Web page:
7. It's not about forcing anyone to do anything. It's about aligning the incentive structure to favor things we want and disfavor things we don't. Taxing improvements and land equally disincentives investment, and encourages land speculation. As long as land appreciation exceeds the taxes, it can be profitable to sit on vacant land. Even more so if you get some parking revenue on it, which is why so much of the most valuable land in the city (downtown) is used for surface parking.
  8. Apparently they weren't high enough. Our valuation system fails to discourage under-development. If instead we had a land-value tax, sites like this would be developed a lot faster (and we'd have a lot fewer surface parking lots downtown). Also, looking for the parking in the rendering and I can't find it.
  9. The demo WAS permitted, but not as Fitz's original address (2706 White Oak), but rather as 615 Studewood. Permit was issued in April.
  10. Those will be parking spots until they get their occupancy permit. What happens after that... ¯\_(ツ)_/¯
  11. Unless things have changed since we went through the process several years ago, siblings of current students have priority for admission to magnet schools (i.e. zoned, then siblings, then lottery). Either way, both schools are fine.
  12. If it's in the plans as a patio, any area in excess of 15% of the total area of the building (which in this case is basically the entire patio) counts as built-out area for parking minimums.
  13. Quality can vary widely. I've lived in large buildings (where you can definitely hear your neighbors) and smaller 4 to 20-unit buildings with only one or two apartments per floor. The latter are a LOT better. Apartments in them can be quite large (1500 to 4000 s.f.) and you might forget you even HAVE neighbors above and below you. Unfortunately not many of those buildings get built any more.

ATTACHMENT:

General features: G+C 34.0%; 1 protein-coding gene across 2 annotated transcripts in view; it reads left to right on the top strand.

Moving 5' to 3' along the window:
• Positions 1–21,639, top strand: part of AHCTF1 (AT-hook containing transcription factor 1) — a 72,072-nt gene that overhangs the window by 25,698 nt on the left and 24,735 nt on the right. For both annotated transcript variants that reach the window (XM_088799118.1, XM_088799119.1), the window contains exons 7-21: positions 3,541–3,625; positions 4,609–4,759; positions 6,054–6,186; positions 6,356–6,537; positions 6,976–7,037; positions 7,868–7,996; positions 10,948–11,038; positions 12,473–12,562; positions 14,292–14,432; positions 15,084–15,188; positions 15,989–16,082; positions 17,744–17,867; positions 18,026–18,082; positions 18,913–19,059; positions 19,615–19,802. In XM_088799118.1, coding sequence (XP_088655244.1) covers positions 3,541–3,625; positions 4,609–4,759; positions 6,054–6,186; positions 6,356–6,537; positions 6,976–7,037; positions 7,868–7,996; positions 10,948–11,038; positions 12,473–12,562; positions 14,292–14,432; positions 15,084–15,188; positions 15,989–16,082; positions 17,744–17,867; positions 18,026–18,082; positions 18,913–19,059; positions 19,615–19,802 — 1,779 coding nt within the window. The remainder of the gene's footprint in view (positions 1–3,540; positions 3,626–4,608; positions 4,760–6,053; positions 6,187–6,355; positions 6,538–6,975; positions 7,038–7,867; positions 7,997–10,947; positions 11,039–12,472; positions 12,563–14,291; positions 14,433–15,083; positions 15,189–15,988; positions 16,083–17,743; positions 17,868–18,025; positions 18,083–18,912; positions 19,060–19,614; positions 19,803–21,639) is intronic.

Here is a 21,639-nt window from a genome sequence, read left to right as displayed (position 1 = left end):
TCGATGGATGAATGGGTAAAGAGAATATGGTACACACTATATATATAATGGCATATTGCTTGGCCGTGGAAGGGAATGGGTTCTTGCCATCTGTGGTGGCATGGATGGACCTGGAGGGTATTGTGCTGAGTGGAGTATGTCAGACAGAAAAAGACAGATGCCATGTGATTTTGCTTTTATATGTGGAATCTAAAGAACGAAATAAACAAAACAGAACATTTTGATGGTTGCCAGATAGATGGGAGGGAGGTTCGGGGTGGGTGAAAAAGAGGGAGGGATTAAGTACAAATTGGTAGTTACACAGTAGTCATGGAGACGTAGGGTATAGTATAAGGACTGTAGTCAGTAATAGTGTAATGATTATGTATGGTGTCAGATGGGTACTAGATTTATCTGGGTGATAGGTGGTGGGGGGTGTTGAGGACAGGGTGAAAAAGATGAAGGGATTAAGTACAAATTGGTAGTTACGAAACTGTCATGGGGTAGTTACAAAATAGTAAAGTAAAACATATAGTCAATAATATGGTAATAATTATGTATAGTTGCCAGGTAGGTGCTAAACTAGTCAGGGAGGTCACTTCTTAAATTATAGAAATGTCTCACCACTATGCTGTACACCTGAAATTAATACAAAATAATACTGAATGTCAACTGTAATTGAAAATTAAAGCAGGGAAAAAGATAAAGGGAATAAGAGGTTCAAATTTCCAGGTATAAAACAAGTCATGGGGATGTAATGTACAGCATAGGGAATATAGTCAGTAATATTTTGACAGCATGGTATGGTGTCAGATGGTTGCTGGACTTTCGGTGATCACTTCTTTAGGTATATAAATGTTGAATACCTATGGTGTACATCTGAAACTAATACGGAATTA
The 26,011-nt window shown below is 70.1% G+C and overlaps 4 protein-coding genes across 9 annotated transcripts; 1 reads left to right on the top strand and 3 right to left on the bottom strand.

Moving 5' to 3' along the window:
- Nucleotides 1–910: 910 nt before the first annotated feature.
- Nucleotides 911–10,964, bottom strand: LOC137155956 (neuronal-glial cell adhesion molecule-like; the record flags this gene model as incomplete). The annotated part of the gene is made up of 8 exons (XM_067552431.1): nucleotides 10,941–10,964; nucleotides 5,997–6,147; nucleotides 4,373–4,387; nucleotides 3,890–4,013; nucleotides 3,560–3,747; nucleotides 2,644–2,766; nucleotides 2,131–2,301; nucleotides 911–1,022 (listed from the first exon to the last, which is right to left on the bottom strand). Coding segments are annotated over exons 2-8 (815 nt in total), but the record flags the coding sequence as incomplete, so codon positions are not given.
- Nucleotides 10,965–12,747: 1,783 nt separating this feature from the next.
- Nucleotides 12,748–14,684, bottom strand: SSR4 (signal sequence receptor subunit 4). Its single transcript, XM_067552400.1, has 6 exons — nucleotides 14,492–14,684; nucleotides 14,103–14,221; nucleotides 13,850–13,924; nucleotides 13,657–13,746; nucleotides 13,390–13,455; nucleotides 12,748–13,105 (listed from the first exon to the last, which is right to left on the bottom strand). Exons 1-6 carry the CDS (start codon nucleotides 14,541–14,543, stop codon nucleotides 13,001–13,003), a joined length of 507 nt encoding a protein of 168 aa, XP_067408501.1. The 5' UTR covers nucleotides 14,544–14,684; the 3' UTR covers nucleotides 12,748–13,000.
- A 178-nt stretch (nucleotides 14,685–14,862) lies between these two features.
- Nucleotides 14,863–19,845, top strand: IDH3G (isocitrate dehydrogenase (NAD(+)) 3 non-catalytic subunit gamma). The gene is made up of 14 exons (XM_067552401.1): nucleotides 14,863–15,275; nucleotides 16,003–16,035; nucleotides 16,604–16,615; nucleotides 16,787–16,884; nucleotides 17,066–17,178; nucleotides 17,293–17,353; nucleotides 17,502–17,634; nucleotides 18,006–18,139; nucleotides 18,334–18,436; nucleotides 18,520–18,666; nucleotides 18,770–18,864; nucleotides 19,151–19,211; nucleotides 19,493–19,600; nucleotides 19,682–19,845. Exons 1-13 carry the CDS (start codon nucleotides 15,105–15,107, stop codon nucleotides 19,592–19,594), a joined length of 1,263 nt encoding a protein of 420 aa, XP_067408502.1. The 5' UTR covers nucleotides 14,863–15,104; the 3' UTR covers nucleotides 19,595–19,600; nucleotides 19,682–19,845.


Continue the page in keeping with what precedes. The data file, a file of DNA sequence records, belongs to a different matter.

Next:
14. You're probably right (revealed preference, etc. etc.), but I wonder if it's just a reflection of what's available. I mean, do people really love 3-story townhouses with the 3rd BR on the ground floor, or do people buy them because that's the only layout anyone builds? I've found living without a car (albeit not in Houston) to be great, and it's especially easy now that there's ridesharing and microtransport available, but not many people get an opportunity to experience it. People moved to the suburbs in the 20th century because cities were loud, filthy and dangerous (they've since gotten better), and stayed there because city schools got terrible. Currently, if you want decent schools and enough living space for a family on a middle class income, I'm afraid you don't have a lot of choice with respect to lifestyle.
  15. Last I checked, square footage in European city centers was still a lot more expensive than square footage in suburban areas. That said, you can do car-compatible without doing car-centric. And if a place isn't car-centric, you can get away without needing a place for a car. And it's perfectly possible to get around with a baby without a car. I know because I've done it. My son's first car ride was coming home from the hospital. His second was 7 months later to go the airport for our flight to Houston. Anyway, not saying that we should re-make Houston into Siena. But it's nice to see at least some developers re-discovering traditional forms of urbanism.